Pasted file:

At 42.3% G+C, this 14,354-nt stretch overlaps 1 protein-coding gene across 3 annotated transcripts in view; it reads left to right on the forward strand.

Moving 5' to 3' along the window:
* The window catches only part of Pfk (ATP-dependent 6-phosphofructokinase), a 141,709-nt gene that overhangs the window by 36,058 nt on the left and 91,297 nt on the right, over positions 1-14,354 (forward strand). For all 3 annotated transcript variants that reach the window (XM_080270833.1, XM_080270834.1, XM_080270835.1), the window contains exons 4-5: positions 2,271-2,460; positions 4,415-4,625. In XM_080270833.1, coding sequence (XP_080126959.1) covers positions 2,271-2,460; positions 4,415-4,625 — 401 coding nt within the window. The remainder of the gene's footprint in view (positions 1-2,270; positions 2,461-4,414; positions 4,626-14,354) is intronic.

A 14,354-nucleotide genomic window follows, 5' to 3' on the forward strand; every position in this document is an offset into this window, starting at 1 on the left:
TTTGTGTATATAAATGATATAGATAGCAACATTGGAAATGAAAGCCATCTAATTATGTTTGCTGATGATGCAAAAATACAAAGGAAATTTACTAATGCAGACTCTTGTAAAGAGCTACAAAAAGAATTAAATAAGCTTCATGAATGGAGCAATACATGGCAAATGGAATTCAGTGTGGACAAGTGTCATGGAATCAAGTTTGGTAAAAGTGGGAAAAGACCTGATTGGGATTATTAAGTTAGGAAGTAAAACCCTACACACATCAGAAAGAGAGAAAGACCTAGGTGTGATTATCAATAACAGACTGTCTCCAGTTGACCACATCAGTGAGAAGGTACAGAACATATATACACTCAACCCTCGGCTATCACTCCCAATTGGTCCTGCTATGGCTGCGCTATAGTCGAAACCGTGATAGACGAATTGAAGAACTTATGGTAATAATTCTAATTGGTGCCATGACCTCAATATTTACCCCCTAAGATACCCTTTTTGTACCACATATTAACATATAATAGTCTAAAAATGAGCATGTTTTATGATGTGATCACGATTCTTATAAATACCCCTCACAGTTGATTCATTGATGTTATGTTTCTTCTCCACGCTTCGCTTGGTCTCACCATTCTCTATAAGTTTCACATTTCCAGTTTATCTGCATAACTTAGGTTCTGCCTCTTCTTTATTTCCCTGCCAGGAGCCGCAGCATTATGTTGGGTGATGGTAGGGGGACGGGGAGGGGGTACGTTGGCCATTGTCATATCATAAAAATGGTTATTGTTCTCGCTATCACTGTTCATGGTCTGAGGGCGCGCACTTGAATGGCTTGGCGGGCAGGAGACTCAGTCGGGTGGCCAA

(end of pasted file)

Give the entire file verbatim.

At 42.3% G+C, this 14,354-nt stretch overlaps 1 protein-coding gene across 3 annotated transcripts in view; it reads left to right on the forward strand.

Moving 5' to 3' along the window:
* The window catches only part of Pfk (ATP-dependent 6-phosphofructokinase), a 141,709-nt gene that overhangs the window by 36,058 nt on the left and 91,297 nt on the right, over positions 1-14,354 (forward strand). For all 3 annotated transcript variants that reach the window (XM_080270833.1, XM_080270834.1, XM_080270835.1), the window contains exons 4-5: positions 2,271-2,460; positions 4,415-4,625. In XM_080270833.1, coding sequence (XP_080126959.1) covers positions 2,271-2,460; positions 4,415-4,625 — 401 coding nt within the window. The remainder of the gene's footprint in view (positions 1-2,270; positions 2,461-4,414; positions 4,626-14,354) is intronic.

A 14,354-nucleotide genomic window follows, 5' to 3' on the forward strand; every position in this document is an offset into this window, starting at 1 on the left:
TTTGTGTATATAAATGATATAGATAGCAACATTGGAAATGAAAGCCATCTAATTATGTTTGCTGATGATGCAAAAATACAAAGGAAATTTACTAATGCAGACTCTTGTAAAGAGCTACAAAAAGAATTAAATAAGCTTCATGAATGGAGCAATACATGGCAAATGGAATTCAGTGTGGACAAGTGTCATGGAATCAAGTTTGGTAAAAGTGGGAAAAGACCTGATTGGGATTATTAAGTTAGGAAGTAAAACCCTACACACATCAGAAAGAGAGAAAGACCTAGGTGTGATTATCAATAACAGACTGTCTCCAGTTGACCACATCAGTGAGAAGGTACAGAACATATATACACTCAACCCTCGGCTATCACTCCCAATTGGTCCTGCTATGGCTGCGCTATAGTCGAAACCGTGATAGACGAATTGAAGAACTTATGGTAATAATTCTAATTGGTGCCATGACCTCAATATTTACCCCCTAAGATACCCTTTTTGTACCACATATTAACATATAATAGTCTAAAAATGAGCATGTTTTATGATGTGATCACGATTCTTATAAATACCCCTCACAGTTGATTCATTGATGTTATGTTTCTTCTCCACGCTTCGCTTGGTCTCACCATTCTCTATAAGTTTCACATTTCCAGTTTATCTGCATAACTTAGGTTCTGCCTCTTCTTTATTTCCCTGCCAGGAGCCGCAGCATTATGTTGGGTGATGGTAGGGGGACGGGGAGGGGGTACGTTGGCCATTGTCATATCATAAAAATGGTTATTGTTCTCGCTATCACTGTTCATGGTCTGAGGGCGCGCACTTGAATGGCTTGGCGGGCAGGAGACTCAGTCGGGTGGCCAA